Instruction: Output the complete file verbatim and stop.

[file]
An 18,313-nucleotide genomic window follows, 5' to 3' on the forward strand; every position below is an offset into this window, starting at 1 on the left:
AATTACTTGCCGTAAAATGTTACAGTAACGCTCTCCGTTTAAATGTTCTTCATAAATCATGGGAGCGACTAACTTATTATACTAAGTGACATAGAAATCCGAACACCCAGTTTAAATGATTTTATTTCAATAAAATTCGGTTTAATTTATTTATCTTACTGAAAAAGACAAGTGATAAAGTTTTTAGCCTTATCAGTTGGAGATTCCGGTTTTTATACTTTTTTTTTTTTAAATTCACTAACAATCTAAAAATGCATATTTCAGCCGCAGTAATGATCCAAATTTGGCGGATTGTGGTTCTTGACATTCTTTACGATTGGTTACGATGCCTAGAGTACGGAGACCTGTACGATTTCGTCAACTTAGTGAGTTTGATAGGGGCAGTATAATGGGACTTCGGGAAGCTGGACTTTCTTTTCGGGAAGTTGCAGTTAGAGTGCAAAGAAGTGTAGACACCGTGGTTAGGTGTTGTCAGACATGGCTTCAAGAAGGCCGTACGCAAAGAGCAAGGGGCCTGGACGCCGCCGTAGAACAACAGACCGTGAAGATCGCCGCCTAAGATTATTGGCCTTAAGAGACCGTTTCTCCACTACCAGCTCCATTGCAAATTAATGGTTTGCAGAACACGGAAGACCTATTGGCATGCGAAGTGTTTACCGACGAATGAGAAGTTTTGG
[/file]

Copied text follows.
An 18,313-nucleotide genomic window follows, 5' to 3' on the forward strand; every position below is an offset into this window, starting at 1 on the left:
AATTACTTGCCGTAAAATGTTACAGTAACGCTCTCCGTTTAAATGTTCTTCATAAATCATGGGAGCGACTAACTTATTATACTAAGTGACATAGAAATCCGAACACCCAGTTTAAATGATTTTATTTCAATAAAATTCGGTTTAATTTATTTATCTTACTGAAAAAGACAAGTGATAAAGTTTTTAGCCTTATCAGTTGGAGATTCCGGTTTTTATACTTTTTTTTTTTTAAATTCACTAACAATCTAAAAATGCATATTTCAGCCGCAGTAATGATCCAAATTTGGCGGATTGTGGTTCTTGACATTCTTTACGATTGGTTACGATGCCTAGAGTACGGAGACCTGTACGATTTCGTCAACTTAGTGAGTTTGATAGGGGCAGTATAATGGGACTTCGGGAAGCTGGACTTTCTTTTCGGGAAGTTGCAGTTAGAGTGCAAAGAAGTGTAGACACCGTGGTTAGGTGTTGTCAGACATGGCTTCAAGAAGGCCGTACGCAAAGAGCAAGGGGCCTGGACGCCGCCGTAGAACAACAGACCGTGAAGATCGCCGCCTAAGATTATTGGCCTTAAGAGACCGTTTCTCCACTACCAGCTCCATTGCAAATTAATGGTTTGCAGAACACGGAAGACCTATTGGCATGCGAAGTGTTTACCGACGAATGAGAAGTTTTGG